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Methods Enzymol. 2007;426:1-25.

Quantitative measurements of integrin-mediated adhesion to extracellular matrix.

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Department of Microbiology, University of Pennsylvania, Philadelphia, Pennsylvania, USA.


Integrin-mediated adhesion is based on the binding of integrins to immobilized ligands either in the extracellular matrix or on the surface of adjacent cells. The strength of adhesion is determined primarily by the number of adhesive bonds that form. Integrins have also been described as signaling receptors. Like adhesion, signals from integrins receptors can depend on the number of integrins that are bound to substrate attached ligands. The common methods for measuring cell adhesion are only capable of measuring initial interactions because the multivalent nature of adhesive bonds when the cell is considered as a unit, these assays reach plateau levels. To measure adhesive integrin-ligand bonds, a spinning disc device is described in which the mean cell detachment force is proportional to the number of adhesive bonds. Particularly as the field has moved from identification of integrins and their ligands into the analysis of adhesion and its relationship to cell signaling, it is important to shift to assays that relate the extracellular binding to the intracellular signals. Specific plans, methods, and analytic strategies are provided to apply this technology to current problems in integrin biology. At present, this is the only published approach that will provide good measures of the number of adhesive bonds that can be generally applied.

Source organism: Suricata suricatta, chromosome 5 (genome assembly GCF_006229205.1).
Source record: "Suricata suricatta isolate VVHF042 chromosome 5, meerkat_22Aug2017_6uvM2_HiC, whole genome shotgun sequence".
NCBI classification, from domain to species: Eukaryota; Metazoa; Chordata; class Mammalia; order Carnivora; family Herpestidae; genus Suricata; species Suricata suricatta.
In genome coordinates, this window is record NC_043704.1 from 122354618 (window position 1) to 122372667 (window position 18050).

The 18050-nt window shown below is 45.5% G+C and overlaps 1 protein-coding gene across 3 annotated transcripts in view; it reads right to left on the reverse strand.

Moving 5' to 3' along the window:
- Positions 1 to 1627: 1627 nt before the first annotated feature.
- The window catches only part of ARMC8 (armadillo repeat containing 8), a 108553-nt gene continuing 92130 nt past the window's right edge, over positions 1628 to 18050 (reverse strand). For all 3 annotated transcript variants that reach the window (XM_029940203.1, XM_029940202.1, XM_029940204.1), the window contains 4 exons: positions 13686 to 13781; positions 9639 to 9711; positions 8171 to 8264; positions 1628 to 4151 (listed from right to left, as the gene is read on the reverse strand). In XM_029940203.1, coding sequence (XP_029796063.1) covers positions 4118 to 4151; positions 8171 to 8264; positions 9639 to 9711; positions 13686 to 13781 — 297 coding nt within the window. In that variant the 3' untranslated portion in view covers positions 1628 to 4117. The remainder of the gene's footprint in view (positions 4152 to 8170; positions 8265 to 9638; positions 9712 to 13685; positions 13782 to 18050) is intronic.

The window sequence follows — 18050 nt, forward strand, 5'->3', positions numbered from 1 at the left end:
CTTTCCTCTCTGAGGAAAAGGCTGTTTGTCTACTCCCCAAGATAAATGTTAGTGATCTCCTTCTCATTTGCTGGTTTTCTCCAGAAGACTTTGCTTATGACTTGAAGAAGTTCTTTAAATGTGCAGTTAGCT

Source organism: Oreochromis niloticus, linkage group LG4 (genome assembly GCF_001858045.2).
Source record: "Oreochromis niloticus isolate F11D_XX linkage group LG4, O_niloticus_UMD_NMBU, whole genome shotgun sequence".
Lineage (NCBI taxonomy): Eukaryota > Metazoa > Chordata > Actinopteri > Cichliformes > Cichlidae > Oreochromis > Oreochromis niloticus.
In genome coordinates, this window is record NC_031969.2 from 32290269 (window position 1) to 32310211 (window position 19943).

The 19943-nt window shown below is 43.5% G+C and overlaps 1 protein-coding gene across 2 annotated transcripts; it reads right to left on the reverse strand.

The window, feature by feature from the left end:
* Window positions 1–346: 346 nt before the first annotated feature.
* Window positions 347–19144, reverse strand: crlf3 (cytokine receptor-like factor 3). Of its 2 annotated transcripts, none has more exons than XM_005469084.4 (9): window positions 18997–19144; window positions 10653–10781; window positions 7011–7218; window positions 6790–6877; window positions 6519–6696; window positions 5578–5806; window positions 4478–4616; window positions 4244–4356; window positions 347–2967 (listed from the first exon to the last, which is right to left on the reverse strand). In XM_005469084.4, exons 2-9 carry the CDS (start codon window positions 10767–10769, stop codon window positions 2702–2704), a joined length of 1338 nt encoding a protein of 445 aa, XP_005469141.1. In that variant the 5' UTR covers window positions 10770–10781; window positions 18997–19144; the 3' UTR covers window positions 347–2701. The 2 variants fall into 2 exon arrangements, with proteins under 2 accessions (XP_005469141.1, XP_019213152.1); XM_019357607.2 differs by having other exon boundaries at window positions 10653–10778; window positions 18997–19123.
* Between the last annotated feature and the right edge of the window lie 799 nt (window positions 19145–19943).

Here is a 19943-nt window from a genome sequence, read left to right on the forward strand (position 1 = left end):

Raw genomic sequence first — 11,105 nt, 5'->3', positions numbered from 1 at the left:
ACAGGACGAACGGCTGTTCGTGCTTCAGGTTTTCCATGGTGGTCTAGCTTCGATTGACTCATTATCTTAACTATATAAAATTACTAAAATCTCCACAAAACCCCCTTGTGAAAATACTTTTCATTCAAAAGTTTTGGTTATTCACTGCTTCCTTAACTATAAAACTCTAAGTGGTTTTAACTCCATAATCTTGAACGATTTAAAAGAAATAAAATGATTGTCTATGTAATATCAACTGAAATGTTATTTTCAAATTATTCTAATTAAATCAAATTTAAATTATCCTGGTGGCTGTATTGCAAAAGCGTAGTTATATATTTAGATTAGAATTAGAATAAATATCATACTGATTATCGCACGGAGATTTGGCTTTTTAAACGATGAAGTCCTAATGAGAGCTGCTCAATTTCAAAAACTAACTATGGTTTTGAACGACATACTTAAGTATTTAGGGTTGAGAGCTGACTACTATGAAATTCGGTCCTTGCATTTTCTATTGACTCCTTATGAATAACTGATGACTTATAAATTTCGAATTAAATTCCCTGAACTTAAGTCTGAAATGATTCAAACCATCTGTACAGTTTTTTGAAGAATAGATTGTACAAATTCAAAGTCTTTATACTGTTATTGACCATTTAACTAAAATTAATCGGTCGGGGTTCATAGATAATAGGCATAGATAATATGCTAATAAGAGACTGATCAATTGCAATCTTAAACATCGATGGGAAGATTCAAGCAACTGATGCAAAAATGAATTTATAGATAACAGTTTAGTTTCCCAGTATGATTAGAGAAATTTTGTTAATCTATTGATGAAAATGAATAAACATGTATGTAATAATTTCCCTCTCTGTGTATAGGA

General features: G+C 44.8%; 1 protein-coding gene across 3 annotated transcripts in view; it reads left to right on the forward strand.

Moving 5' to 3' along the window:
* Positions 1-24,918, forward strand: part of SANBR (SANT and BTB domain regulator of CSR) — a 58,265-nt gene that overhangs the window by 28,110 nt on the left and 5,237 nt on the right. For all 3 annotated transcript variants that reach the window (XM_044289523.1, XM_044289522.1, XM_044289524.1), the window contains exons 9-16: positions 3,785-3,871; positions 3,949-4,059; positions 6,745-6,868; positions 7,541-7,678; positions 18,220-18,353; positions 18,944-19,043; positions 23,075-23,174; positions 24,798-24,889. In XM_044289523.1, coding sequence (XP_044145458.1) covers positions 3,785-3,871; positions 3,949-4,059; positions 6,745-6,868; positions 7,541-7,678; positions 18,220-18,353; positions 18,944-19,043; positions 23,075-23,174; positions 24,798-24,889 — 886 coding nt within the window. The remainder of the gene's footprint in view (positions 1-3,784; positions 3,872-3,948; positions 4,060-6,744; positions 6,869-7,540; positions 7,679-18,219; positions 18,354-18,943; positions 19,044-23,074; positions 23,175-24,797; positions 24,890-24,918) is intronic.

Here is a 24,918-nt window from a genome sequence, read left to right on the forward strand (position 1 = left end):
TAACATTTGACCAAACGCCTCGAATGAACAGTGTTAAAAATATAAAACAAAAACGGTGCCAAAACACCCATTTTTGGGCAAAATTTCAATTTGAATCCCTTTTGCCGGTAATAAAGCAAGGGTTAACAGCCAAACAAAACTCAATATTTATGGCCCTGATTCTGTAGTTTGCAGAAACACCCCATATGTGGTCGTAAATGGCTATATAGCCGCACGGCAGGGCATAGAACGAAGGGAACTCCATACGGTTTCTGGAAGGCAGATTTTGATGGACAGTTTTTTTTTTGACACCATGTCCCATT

[Indexed for MEDLINE]

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